A recent study by Donat et al [37] evaluating 77 patients undergoing 97 extensive resection procedures after receiving bleomycin seems to have solved the is­sue. They found that, though the in spired concentration of oxygen was > 40%, and 25% patients did develop minor pulmonary complications;none of them devel­oped ARDS or died. The authors concluded that perioperative oxygen restriction is not necessary and a meticulous perioperative fluid balance including trans­fusions as a significant predictor of postoperative pul­monary morbidity. They also noted that the duration of surgery and post-chemotherapy forced vital capacity are significant predictive factors of procedure related pulmonary morbidity. On the basis of available data it seems prudent to reduce the concentration of inspired oxygen to the lowest level to maintain SpO 2 > 90%. Intraoperative monitoring is the key to safe administra­tion of oxygen to these patients. Arterial blood gas analysis should be performed by an indwelling arterial cannula or intermittent sampling. The judicious use of intraoperative PEEP to enhance oxygenation and the postoperative use of rigorous physiotherapy to treat ventilation-perfusion abnormalities may be preferable to the use of enriched oxygen concentrations. Fluid balance is another important factor in predicting pul­monary morbidityin-patients receiving bleomycin. Con­servative fluid management is important; use of colloids is beneficial as compared to crystalloid.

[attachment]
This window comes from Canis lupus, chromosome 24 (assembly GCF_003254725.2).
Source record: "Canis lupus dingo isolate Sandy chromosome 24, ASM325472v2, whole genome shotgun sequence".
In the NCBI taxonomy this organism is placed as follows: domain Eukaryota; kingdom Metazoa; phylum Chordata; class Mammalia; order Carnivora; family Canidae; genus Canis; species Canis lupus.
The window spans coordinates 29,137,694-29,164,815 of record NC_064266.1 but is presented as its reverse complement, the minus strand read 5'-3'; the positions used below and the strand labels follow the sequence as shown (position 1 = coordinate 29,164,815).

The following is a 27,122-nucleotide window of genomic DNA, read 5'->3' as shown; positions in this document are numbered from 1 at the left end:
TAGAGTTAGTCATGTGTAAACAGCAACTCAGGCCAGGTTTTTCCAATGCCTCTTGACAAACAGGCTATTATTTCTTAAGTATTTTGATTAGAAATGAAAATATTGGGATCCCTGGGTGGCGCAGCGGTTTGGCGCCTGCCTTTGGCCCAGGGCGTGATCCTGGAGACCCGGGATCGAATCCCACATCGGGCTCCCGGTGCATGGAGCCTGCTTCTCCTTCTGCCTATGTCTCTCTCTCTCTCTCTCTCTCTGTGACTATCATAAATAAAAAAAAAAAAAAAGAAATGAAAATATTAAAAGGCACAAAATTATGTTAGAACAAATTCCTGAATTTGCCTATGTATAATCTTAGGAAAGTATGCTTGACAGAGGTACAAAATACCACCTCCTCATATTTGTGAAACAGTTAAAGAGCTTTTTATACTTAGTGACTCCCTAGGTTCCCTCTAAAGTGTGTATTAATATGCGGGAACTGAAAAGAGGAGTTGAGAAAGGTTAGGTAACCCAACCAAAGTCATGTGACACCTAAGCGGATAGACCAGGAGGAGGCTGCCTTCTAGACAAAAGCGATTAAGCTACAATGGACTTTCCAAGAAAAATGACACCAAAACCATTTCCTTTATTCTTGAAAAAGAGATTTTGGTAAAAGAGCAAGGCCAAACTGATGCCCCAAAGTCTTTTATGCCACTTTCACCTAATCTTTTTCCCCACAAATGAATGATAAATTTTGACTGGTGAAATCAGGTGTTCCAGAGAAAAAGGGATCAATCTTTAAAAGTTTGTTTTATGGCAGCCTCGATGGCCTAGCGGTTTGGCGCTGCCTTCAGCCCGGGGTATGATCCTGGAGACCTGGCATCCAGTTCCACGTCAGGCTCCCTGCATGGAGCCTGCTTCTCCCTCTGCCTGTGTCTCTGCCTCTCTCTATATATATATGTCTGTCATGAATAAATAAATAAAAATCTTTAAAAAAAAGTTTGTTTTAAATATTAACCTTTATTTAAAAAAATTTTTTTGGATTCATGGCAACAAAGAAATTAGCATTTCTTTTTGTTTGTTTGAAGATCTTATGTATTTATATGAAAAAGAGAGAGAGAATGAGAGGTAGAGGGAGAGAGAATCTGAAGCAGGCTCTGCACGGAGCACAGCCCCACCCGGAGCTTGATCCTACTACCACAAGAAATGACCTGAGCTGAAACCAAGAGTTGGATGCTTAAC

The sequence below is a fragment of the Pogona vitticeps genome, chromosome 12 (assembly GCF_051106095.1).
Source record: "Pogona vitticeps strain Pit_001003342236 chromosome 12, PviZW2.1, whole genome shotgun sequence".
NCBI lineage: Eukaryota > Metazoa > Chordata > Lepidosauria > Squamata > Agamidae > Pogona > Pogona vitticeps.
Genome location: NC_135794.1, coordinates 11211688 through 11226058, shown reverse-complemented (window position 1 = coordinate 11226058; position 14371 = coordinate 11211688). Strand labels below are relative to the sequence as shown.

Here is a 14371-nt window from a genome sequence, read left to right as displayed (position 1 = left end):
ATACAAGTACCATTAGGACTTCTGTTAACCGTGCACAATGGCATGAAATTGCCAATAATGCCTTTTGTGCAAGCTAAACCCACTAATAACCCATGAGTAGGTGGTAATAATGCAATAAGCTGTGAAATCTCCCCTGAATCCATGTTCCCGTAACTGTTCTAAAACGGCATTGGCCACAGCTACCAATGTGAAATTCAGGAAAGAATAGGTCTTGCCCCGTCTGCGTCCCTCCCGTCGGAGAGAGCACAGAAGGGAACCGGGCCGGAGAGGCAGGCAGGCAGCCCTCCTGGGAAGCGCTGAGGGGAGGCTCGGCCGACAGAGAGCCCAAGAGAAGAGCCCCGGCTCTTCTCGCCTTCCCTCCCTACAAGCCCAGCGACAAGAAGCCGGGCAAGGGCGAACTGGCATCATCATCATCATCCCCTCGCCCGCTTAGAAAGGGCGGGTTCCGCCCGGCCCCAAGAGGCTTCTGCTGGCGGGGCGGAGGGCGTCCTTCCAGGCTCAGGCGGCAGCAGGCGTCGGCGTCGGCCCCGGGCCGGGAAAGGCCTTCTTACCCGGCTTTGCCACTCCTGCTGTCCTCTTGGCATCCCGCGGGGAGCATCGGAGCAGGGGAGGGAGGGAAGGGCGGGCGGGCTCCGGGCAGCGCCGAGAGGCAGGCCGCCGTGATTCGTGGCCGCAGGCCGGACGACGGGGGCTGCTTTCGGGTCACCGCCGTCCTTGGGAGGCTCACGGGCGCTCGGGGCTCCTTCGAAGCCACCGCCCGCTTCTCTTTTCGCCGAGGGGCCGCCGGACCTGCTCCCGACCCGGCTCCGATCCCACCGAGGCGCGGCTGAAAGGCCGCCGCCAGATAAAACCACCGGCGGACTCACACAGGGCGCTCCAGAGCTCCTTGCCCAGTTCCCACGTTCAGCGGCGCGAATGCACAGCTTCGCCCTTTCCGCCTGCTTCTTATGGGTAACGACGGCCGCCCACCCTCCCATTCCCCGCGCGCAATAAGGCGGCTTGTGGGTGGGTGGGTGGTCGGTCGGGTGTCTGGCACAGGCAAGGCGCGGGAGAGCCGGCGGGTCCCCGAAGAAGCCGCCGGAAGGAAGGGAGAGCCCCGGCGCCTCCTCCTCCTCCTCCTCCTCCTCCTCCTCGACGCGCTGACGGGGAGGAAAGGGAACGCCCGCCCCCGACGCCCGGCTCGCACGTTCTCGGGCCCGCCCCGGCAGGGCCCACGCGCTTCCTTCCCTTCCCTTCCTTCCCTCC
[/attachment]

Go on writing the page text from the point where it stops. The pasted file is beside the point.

Other chemotherapeutic agents also have adverse pulmonary effects, which are very vital for the anesthe­tist to understand. [Table 3] summarizes them as follows:-


   C) Effects Of Cancer Chemotherapy Agents On Hepato-renal, And CNS System Top


i) Renal complications :­

Cisplatinum , a commonly used anticancer drug has been found to produce toxic effects like nephrotoxicity, myelosuppression, neuropathy in stocking and glove distribution, auditory and visual impair­ment. The dose-limiting factor for single agent use, however, is nephrotoxicity. 30% of patients receiv­ing cisplatinum will develop nephrotoxicity, especially if the hydration is not properly controlled. It causes coagulation necrosis of proximal and distal renal tu­bular epithelial cells and in the collecting ducts lead­ing to are duction in the renal blood flow and glom­erular filtration rate (GFR). Cisplatinum leads to wasting of magnesium and potassium. A single dose of 2mg/kg or 50-75mg/m 2 will produce nephrotox­icity in 25-30% of patients [38] .

Acute renal failure can result within 24 hours of administration of a single dose of cisplatinum. The long-term effects were reported by Fjeldberg et al [39] who found a 12.5% reduction of GFR after 16 to 52 months after administration of cisplatinum. Proper hydration with forced dieresis seems to decrease the incidence of renal toxicity by reducing the concentration of cisplatinum in renal tubules and the amount of time it remains in contact with renal tubules. Use of normal saline is particularly beneficial as high chlo­ride concentrations in the tubules inhibit the hydroly­sis of cisplatinum. The renal toxicity may be accen­tuated if the patient receives aminoglycosides concomi­tantly. The newer analogues of cisplatinum, such as carboplatinum and oxaloplatinum are less nephrotoxic with equal efficacy in controlling the malignancy.

Methotrexate causes the acute nephrotoxicity as a result of its intratubular precipitation [40] .

Other chemotherapeutic agents also have adverse renal effects are summarized in the [Table 4] as follows:­

ii) CNS complications:­

Vinca alkaloids were the first anticancer drugs found to have neurotoxiceffects. Vincristine is prob­ably the only drug whose dose limiting toxicityis neu­rotoxicity. It can affect the central, peripheral or the autonomicnervous systems. Peripheral neuropathies present as peripheral paresthesias with depression of deep tendon reflexes. The paresthesias progress proxi­mally with therapy. Motor dysfunction and gait disor­ders can occur. Vincristine, [41] vinblastine, procarbazine, cisplatinum [42] all can cause a toxic neuropathy with paresthesia, loss of deep tendon reflexes and muscle weakness.